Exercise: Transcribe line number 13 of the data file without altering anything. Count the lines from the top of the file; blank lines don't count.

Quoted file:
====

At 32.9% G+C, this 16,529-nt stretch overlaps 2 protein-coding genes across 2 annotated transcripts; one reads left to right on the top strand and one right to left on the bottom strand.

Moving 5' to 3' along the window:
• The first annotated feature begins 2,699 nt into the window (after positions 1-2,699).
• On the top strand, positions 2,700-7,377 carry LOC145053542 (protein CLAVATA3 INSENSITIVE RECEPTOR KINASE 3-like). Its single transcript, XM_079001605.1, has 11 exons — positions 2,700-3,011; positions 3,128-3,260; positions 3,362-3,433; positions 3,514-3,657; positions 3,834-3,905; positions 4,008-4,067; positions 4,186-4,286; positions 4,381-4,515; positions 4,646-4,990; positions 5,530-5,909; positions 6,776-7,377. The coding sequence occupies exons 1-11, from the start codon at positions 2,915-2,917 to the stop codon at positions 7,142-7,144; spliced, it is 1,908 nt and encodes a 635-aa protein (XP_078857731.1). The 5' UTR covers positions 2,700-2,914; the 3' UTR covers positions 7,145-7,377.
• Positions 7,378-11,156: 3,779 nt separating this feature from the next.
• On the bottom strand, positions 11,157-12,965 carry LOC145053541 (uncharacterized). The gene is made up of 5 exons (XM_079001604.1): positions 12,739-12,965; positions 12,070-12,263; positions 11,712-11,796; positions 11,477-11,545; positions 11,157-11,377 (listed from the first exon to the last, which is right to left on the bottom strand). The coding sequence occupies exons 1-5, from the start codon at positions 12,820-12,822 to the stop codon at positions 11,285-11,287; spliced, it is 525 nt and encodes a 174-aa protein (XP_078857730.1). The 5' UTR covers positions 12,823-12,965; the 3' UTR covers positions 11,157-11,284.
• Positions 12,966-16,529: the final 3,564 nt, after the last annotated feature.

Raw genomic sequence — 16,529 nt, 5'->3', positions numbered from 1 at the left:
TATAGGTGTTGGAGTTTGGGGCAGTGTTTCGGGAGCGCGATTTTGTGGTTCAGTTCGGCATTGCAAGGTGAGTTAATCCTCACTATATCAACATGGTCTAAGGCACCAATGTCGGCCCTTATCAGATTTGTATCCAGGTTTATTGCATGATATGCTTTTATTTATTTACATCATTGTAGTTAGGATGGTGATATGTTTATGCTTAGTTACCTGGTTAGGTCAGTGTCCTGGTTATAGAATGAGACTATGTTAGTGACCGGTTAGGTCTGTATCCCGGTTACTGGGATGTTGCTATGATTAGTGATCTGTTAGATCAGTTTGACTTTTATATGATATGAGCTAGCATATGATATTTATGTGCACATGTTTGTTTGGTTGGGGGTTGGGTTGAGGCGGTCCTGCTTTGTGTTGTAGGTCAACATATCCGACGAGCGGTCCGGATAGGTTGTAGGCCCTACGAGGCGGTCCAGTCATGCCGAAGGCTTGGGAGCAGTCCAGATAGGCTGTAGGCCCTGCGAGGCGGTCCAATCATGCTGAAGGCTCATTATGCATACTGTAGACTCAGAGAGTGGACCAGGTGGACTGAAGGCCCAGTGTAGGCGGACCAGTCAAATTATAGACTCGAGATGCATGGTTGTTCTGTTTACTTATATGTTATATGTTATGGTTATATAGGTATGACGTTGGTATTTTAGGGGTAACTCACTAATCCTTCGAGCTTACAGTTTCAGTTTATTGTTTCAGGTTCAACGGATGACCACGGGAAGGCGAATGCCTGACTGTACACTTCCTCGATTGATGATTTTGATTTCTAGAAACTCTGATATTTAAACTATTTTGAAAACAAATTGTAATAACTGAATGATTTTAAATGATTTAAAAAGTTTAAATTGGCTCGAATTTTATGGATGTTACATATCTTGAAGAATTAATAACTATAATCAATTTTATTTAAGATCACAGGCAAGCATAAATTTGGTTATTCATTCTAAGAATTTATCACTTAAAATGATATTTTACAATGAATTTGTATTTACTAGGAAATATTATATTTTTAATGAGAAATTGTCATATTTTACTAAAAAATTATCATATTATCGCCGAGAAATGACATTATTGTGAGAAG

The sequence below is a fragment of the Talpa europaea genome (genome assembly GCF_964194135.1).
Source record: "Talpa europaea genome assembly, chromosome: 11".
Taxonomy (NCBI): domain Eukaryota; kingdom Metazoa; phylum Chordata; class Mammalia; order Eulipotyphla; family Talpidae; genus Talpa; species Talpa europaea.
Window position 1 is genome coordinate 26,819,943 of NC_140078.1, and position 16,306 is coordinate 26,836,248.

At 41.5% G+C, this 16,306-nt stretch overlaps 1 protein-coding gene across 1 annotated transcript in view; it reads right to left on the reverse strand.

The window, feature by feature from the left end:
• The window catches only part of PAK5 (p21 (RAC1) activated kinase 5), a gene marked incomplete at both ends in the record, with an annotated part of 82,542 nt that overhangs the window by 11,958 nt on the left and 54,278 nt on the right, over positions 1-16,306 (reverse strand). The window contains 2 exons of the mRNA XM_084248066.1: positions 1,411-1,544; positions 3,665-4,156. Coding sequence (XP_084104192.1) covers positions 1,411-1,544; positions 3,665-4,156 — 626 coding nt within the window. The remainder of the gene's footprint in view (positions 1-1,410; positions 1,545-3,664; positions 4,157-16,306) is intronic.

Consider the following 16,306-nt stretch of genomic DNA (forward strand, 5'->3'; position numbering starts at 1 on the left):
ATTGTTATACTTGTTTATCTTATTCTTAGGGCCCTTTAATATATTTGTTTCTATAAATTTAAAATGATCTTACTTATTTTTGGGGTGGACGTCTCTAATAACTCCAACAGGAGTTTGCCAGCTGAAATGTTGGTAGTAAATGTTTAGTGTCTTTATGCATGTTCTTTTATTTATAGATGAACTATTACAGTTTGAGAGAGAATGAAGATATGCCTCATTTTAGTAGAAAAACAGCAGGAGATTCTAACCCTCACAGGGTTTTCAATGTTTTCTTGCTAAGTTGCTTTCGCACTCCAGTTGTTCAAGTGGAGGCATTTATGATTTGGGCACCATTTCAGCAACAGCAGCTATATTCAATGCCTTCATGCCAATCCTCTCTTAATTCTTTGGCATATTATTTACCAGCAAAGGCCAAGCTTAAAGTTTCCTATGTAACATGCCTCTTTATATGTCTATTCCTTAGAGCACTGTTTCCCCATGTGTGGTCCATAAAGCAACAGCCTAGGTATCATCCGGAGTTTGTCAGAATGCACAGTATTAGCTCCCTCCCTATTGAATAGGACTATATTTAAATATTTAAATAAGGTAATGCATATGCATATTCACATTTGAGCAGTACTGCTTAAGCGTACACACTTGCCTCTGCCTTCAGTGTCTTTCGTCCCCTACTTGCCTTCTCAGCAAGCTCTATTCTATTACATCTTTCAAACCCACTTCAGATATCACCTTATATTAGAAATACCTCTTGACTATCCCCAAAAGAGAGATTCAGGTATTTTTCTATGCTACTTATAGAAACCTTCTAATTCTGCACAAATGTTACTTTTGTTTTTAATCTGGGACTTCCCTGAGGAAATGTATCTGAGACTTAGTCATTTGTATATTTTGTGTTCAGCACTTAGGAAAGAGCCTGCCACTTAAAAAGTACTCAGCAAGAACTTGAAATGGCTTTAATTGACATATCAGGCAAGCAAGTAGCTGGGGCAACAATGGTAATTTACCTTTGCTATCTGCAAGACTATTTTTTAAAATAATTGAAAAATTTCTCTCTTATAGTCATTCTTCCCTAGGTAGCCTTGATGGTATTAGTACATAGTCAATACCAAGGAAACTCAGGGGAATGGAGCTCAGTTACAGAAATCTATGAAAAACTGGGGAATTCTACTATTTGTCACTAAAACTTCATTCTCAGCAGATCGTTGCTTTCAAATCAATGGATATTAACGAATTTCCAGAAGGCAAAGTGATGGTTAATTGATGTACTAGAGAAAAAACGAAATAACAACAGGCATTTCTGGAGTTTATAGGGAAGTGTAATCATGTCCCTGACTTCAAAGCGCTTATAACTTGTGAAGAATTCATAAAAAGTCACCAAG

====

Window position 1 is genome coordinate 26,819,943 of NC_140078.1, and position 16,306 is coordinate 26,836,248.